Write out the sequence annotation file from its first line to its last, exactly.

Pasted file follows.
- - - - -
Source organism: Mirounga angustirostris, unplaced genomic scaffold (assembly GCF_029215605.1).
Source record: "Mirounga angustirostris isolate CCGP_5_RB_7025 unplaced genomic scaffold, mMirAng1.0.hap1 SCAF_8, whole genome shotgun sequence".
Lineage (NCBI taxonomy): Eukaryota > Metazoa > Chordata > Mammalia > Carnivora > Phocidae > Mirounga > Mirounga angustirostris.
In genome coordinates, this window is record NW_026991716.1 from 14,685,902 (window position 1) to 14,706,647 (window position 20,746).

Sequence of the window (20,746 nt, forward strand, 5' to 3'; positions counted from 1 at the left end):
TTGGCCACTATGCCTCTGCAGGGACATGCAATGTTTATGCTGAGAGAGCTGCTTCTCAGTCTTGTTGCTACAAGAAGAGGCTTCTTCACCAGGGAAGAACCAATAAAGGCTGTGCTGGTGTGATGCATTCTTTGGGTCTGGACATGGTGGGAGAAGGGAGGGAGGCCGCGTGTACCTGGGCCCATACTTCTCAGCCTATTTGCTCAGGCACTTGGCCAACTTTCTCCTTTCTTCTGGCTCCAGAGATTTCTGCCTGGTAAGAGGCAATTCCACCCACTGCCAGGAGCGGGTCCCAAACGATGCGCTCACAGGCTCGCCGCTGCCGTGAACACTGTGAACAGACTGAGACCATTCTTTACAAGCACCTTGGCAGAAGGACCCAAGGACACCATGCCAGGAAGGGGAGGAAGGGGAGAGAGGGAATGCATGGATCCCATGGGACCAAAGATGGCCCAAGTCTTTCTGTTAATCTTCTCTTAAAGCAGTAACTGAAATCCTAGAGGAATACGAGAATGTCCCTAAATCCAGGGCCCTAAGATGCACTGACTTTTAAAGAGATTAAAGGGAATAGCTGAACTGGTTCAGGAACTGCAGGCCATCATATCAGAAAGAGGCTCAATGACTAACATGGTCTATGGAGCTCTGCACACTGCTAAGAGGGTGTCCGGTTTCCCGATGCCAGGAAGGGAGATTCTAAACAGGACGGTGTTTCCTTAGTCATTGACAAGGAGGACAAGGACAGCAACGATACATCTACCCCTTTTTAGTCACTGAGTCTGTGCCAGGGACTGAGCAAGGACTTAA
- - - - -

Source organism: Mirounga angustirostris, unplaced genomic scaffold (assembly GCF_029215605.1).
Source record: "Mirounga angustirostris isolate CCGP_5_RB_7025 unplaced genomic scaffold, mMirAng1.0.hap1 SCAF_8, whole genome shotgun sequence".
Lineage (NCBI taxonomy): Eukaryota > Metazoa > Chordata > Mammalia > Carnivora > Phocidae > Mirounga > Mirounga angustirostris.
In genome coordinates, this window is record NW_026991716.1 from 14,685,902 (window position 1) to 14,706,647 (window position 20,746).

Sequence of the window (20,746 nt, forward strand, 5' to 3'; positions counted from 1 at the left end):
TTGGCCACTATGCCTCTGCAGGGACATGCAATGTTTATGCTGAGAGAGCTGCTTCTCAGTCTTGTTGCTACAAGAAGAGGCTTCTTCACCAGGGAAGAACCAATAAAGGCTGTGCTGGTGTGATGCATTCTTTGGGTCTGGACATGGTGGGAGAAGGGAGGGAGGCCGCGTGTACCTGGGCCCATACTTCTCAGCCTATTTGCTCAGGCACTTGGCCAACTTTCTCCTTTCTTCTGGCTCCAGAGATTTCTGCCTGGTAAGAGGCAATTCCACCCACTGCCAGGAGCGGGTCCCAAACGATGCGCTCACAGGCTCGCCGCTGCCGTGAACACTGTGAACAGACTGAGACCATTCTTTACAAGCACCTTGGCAGAAGGACCCAAGGACACCATGCCAGGAAGGGGAGGAAGGGGAGAGAGGGAATGCATGGATCCCATGGGACCAAAGATGGCCCAAGTCTTTCTGTTAATCTTCTCTTAAAGCAGTAACTGAAATCCTAGAGGAATACGAGAATGTCCCTAAATCCAGGGCCCTAAGATGCACTGACTTTTAAAGAGATTAAAGGGAATAGCTGAACTGGTTCAGGAACTGCAGGCCATCATATCAGAAAGAGGCTCAATGACTAACATGGTCTATGGAGCTCTGCACACTGCTAAGAGGGTGTCCGGTTTCCCGATGCCAGGAAGGGAGATTCTAAACAGGACGGTGTTTCCTTAGTCATTGACAAGGAGGACAAGGACAGCAACGATACATCTACCCCTTTTTAGTCACTGAGTCTGTGCCAGGGACTGAGCAAGGACTTAA